The inspiration for the major motion picture Tinker Tailor Soldier Spy, starring Gary Oldman and Colin Firth.
The first novel in John le Carré's celebrated Karla trilogy, Tinker, Tailor, Soldier, Spy is a heart-stopping tale of international intrigue.
The man he knew as "Control" is dead, and the young Turks who forced him out now run the Circus. But George Smiley isn't quite ready for retirement - especially when a pretty, would-be defector surfaces with a shocking accusation: a Soviet mole has penetrated the highest level of British Intelligence. Relying only on his wits and a small, loyal cadre, Smiley recognizes the hand of Karla - his Moscow Centre nemesis - and sets a trap to catch the traitor.
The feature film adaptation of Tinker, Tailor, Soldier, Spy is directed by Tomas Alfredson (Let the Right One In) and features a cast that includes Gary Oldman as Smiley, Academy Award-winner Colin Firth (The King's Speech), and Tom Hardy (Inception).
©2011 John le Carre (P)2011 Penguin
One of the most confusing, amazing plots ever amazing sense of entering a maze without any exit except the final chapters of the book. The pleasure of this book, and it is great, is in the texture of le Carrie's
writing, but that isn't quite enough to elevate it. The reading is wonderful.
What can I say about John le Carré that hasn't already been said? He is infinitely subtle, elegant in his prose and his characterization, his older work is rarely dated and he remains sharp and perceptive to this day. What makes this version of Tinker Tailor Soldier Spy so superlative is the narration by Michael Jayston. Jayston was in the 1970s TV miniseries – he played Peter Guillam – and in my opinion you can hear it wonderfully, especially in his Smiley. This is one audiobook that I listen to over and over again, and I cannot recommend it strongly enough.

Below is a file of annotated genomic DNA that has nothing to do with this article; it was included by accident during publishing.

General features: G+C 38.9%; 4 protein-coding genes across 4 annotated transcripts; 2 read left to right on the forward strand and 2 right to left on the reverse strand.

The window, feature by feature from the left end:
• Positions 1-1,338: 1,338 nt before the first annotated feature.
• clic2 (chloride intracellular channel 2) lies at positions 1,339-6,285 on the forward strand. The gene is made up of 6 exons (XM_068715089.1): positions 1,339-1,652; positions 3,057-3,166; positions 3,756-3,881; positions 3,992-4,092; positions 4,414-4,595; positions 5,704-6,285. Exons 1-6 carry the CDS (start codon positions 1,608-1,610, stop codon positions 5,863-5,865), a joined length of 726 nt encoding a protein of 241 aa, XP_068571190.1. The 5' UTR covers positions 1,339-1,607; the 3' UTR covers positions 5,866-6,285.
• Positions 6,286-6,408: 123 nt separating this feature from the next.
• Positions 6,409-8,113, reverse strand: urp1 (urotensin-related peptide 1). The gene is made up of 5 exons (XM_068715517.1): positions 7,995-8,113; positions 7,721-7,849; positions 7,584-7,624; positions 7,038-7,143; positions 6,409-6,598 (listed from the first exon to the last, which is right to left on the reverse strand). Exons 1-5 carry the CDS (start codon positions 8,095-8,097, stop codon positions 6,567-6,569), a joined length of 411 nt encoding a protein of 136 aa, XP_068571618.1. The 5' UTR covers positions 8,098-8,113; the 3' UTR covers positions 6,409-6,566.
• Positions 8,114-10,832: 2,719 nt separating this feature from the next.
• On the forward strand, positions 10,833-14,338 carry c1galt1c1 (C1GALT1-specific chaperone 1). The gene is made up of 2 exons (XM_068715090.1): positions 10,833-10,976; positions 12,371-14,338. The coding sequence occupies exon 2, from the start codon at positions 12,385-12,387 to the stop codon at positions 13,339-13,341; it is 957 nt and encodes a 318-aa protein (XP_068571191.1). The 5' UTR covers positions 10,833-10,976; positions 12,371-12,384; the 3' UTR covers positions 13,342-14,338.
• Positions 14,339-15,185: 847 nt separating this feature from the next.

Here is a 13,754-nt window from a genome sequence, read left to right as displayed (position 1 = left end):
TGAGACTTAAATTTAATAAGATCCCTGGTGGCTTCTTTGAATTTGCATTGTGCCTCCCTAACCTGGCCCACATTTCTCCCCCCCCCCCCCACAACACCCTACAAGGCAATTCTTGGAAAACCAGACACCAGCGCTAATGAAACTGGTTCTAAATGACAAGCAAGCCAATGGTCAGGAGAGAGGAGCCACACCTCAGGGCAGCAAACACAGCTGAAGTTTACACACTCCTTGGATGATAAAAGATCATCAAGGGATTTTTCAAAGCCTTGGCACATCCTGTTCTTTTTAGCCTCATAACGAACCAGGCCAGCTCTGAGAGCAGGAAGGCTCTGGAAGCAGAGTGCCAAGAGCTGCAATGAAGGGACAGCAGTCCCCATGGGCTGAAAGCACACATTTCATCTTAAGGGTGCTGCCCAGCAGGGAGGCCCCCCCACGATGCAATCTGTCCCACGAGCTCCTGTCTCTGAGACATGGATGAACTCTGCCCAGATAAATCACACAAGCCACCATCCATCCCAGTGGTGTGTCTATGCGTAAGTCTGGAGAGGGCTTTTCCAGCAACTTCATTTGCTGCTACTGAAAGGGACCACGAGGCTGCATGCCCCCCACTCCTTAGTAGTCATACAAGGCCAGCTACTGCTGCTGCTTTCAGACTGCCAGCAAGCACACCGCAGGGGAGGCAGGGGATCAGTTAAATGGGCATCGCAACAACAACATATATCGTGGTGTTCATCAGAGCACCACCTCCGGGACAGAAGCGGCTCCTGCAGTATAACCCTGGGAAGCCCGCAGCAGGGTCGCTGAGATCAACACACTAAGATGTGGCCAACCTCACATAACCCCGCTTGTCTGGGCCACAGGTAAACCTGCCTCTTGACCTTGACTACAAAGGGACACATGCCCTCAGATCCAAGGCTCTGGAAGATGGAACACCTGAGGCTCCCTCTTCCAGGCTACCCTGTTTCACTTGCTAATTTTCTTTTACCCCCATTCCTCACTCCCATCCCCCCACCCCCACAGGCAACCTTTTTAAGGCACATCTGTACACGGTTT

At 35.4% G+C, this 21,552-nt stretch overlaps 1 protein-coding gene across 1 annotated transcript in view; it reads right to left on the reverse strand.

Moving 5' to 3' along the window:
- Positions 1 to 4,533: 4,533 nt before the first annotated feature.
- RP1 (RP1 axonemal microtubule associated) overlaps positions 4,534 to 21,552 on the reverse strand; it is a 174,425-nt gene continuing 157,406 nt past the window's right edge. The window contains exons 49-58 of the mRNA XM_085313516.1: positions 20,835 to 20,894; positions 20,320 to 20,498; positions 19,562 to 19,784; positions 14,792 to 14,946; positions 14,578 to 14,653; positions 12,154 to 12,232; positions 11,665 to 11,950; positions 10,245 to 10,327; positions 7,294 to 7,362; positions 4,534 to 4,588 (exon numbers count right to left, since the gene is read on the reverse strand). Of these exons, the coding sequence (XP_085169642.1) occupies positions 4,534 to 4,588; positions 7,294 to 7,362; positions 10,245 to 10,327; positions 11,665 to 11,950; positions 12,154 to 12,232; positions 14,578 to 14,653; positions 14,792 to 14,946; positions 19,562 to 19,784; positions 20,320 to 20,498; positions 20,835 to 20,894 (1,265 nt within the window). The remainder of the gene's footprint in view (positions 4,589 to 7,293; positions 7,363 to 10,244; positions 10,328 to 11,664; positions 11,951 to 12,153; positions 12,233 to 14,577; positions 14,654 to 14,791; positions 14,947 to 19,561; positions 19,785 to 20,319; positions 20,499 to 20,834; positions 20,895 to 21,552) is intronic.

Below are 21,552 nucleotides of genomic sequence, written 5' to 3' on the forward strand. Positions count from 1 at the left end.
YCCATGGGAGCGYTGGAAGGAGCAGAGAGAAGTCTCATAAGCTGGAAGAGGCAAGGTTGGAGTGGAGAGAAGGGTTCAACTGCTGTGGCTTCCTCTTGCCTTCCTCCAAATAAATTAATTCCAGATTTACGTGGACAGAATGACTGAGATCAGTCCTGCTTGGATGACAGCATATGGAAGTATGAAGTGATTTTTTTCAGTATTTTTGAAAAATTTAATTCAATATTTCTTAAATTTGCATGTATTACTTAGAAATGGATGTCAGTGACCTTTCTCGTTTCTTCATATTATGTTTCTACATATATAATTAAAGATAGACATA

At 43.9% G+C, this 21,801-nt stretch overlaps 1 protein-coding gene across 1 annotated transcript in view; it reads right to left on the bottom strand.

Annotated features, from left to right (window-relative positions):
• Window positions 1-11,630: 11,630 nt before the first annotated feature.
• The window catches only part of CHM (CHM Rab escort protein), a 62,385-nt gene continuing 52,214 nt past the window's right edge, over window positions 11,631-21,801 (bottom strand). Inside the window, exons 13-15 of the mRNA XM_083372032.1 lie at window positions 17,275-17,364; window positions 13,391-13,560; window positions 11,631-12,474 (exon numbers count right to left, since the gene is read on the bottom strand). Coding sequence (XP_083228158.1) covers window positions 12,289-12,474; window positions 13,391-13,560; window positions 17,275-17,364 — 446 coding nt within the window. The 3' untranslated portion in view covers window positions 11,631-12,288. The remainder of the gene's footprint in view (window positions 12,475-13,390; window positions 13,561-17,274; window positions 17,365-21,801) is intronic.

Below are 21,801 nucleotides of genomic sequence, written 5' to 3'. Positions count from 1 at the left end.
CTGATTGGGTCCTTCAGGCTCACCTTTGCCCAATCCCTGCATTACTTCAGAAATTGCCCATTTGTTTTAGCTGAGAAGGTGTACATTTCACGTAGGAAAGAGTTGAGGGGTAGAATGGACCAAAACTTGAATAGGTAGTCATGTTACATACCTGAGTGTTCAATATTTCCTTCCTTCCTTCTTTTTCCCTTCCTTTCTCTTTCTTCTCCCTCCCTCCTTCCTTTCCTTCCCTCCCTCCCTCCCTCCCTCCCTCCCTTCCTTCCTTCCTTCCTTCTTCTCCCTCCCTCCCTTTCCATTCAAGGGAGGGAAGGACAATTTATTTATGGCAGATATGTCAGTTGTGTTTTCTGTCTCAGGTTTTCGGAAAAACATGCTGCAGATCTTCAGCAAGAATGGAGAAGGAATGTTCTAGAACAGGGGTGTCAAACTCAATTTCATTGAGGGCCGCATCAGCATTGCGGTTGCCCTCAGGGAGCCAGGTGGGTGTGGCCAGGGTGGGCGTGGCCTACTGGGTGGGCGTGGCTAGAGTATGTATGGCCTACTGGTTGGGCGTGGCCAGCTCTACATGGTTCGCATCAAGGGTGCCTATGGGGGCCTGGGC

(P.S. Did you find the movie confusing? That's okay, it was! Listen to this instead!)
Brilliant writing and narration, which were both unexpectedly hilarious at times, especially in Connie's section, Bill's student days, and a few of Jim's interactions with his students.
I enjoy spy, military, psychological, technical and fiction based in reality and science. I really value intimate, thorough writing.
Could not finish it.
I couldnt finish the movie either.
I just could not follow this book at all. It was all over the place. Perhaps not seeing paragraph changes etc like you would in a book muddied it up for me. I realized i was half way through and had ABSOLUTELY no clue what was going on. I literally could not tell you anything but a few characters names. Theres just a LOT being talked about and i could not follow. Certainly not for everyone. Not a bad book at all but not for everyone.
It was dull and boring. I could not get into it.
I have no idea. I did not get that far into the book. I hated it.
This just is not my type of book. If Ken Follett would have written it then I would have loved it! The idea of the book was great but the author was not. In my own opinon. I understand other people might like this type of book. I did not.
I love spy books, but for some reason this book was extremely difficult for me to follow. There are a lot of characters and the book seems to jump around to different scenes and time periods. This just wasn't for me.
Yes, I would check another of his books to see if the experience would be different.
The narrator did a good job.
This book may be an interesting read, but it was very bad as an audiobook. The British slang, mixed with spy jargon, and a complex plot with dozen of characters and names made it very difficult to keep straight. After listening to over 100 audiobooks, with was one of 3 I never finished.
Report Inappropriate Content